1- We are all the same company. There is only payroll office, only one sales force, only one billing department. More importantly, there is only one Harris Corporation, only one Board of Directors, and only one HRS on the NYSE. None of these people care whether the transmitter department won an accounting pissing-contest against the studio department, they only care whether the company as a whole earned more money than it spent.

2- We are all salaried. None of us get paid for overtime, nor do we get docked if we wake up with a hangover and decide to play hooky for a day, or if we tend to spend abnormally high amounts of time on MiataTurbo.net. As a result, the specific number of hours that we actually spent working on any particular design is pretty much irrelevant. At the end of the day, the company pays a fixed amount of money to retain an engineering staff, and historically we tend to get our designs done on-time, from a calendar standpoint. ie: If it's gotta be done next Friday we'll get it done by Friday. We may "spend" 100 man-hours or 1,000 man-hours. It doesn't matter since they didn't pay us any more or any less, nor was the product actually delayed.


It's really the same deal. There is only one United States of America. It doesn't matter if agency X "owes" money to agency Y. There's only one Department of the Treasury, only one Congressional Budget Office, only one Office of Management and Budget (executive) and only one Joint Committee on Taxation.


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Only the "investor class" and up, can take advantage of the system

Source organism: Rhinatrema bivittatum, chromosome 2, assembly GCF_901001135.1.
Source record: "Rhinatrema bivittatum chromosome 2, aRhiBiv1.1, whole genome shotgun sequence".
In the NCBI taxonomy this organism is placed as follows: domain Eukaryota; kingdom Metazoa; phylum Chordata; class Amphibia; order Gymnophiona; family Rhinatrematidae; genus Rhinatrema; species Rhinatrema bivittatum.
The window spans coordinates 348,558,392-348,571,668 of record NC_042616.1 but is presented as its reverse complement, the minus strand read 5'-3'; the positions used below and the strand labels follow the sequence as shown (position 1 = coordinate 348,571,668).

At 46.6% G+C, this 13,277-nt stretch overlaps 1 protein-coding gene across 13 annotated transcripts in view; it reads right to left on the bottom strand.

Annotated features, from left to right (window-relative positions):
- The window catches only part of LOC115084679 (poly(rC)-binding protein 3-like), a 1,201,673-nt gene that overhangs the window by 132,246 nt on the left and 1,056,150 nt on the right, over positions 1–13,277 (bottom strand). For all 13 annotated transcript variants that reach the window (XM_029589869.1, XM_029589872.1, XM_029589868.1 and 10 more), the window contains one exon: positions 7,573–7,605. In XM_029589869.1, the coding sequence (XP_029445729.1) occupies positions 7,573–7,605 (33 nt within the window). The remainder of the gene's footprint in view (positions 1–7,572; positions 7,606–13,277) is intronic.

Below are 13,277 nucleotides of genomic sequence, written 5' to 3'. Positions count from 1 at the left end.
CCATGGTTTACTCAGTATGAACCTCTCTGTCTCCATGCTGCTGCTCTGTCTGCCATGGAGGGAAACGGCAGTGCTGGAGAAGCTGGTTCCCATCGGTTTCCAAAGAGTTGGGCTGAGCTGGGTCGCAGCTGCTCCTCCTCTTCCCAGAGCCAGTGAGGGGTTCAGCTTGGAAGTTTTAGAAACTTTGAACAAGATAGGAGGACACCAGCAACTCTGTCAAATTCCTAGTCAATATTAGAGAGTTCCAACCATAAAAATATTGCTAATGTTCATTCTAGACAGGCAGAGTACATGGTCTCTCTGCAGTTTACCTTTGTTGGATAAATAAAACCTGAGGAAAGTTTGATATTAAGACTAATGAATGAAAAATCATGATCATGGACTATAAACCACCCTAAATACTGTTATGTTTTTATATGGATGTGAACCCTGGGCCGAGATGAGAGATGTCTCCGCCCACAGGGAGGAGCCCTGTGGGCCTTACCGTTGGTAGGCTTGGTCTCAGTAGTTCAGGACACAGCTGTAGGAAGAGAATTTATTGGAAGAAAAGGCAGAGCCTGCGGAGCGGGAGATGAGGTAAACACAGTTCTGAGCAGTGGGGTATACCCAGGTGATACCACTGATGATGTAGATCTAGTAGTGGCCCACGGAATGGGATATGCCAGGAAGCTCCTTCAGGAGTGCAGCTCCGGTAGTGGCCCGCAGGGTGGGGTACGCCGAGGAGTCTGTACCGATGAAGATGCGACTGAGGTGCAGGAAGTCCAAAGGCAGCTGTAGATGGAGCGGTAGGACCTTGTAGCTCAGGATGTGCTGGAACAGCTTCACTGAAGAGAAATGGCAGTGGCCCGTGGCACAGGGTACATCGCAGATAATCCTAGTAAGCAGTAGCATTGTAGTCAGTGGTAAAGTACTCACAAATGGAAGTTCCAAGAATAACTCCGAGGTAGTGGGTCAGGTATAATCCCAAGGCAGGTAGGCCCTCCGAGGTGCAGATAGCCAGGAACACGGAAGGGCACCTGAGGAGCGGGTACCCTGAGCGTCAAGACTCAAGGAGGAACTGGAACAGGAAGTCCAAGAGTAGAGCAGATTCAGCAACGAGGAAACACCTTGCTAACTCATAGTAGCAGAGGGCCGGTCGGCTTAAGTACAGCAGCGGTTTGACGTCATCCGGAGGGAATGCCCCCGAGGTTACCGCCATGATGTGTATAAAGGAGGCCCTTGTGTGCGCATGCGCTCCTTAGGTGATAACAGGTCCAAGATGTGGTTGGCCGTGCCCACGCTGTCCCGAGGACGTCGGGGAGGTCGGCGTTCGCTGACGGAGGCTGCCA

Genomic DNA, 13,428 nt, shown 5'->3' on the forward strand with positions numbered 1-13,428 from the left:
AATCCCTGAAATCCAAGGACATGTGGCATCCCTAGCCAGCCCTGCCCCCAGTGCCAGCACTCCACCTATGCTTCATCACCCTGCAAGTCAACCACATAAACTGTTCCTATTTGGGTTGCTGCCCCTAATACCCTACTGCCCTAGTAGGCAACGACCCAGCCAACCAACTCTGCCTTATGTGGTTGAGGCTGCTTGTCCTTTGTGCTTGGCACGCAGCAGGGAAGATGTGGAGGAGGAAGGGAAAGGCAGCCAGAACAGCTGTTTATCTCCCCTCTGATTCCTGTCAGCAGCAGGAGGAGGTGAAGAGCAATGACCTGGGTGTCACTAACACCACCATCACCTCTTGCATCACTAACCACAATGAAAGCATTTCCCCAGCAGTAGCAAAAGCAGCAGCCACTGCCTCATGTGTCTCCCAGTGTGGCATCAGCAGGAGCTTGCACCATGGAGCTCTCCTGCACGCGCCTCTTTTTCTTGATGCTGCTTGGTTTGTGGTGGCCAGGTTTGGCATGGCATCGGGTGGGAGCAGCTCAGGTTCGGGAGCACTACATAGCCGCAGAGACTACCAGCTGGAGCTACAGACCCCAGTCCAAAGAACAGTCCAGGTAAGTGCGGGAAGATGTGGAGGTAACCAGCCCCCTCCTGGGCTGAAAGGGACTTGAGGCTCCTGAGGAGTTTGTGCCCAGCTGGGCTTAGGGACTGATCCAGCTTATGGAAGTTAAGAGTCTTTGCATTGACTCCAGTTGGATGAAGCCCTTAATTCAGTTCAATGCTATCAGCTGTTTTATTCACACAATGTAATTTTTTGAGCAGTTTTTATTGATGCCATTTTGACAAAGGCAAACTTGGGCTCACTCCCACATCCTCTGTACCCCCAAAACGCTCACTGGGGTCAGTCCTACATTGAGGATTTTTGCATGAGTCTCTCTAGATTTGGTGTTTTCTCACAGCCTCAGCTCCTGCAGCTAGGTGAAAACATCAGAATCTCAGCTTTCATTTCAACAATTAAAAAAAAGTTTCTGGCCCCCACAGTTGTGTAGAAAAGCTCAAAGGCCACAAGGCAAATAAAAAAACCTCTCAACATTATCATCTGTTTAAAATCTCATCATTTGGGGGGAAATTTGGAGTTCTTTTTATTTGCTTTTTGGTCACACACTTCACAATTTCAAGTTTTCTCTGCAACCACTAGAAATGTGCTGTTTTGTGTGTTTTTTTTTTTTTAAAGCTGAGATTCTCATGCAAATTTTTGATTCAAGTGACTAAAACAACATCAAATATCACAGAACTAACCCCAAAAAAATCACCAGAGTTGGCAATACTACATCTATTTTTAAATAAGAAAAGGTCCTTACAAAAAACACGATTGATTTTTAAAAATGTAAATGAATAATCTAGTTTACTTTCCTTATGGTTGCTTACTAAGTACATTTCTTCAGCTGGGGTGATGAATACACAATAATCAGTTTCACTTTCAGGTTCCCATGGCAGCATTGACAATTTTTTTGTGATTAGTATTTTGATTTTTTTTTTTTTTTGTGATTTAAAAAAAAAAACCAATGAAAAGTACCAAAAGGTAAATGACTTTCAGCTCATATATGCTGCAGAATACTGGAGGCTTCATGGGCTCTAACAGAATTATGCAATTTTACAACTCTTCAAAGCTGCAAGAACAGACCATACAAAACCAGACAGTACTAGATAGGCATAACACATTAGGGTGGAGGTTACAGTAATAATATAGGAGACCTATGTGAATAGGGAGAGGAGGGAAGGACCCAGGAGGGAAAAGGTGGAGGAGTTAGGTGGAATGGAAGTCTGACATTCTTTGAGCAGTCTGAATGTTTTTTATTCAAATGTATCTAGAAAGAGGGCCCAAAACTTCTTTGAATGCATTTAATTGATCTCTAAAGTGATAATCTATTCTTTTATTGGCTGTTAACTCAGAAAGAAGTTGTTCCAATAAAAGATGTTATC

Who are the "investor class" exactly? Is my sister a member of the "investor class" because she has a 401k? Am I a member of the "investor class" because I have a brokeredge account and hold a few securities independent of any structured retirement plan? Or are only managers of Morgan Stanley and JPR Capital part of this elite group? Even if they are, what, prey tell, is so bad about that? Were it not for the Market Makers ensuring the liquidity of the exchange, the system would collapse.

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How many people can even estimate how much the increase in monthly payment is, for a 30 year home loan, going from 6% to 7% APY?
Depends. How many people are able to access google.com and type the words "mortgage calculator" into the resultant text entry box?

A conventional 30 year fixed loan of $200,000 at 6% will cost $231,676.38 in interest over the life of the loan assuming a standard repayment schedule of $1,199.10 per month. At 7% that loan will cost $279,017.80 at a payment of $1,330.60 per month. The increase therefore is $131.50 per month, or appx $47,340 in total. (Somewhere in there I seem to have misplaced a dollar and forty-two cents. Damn rounding errors.)

That took about four minutes and some 3'rd grade math.
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Old 01-24-2008, 07:42 PM   #88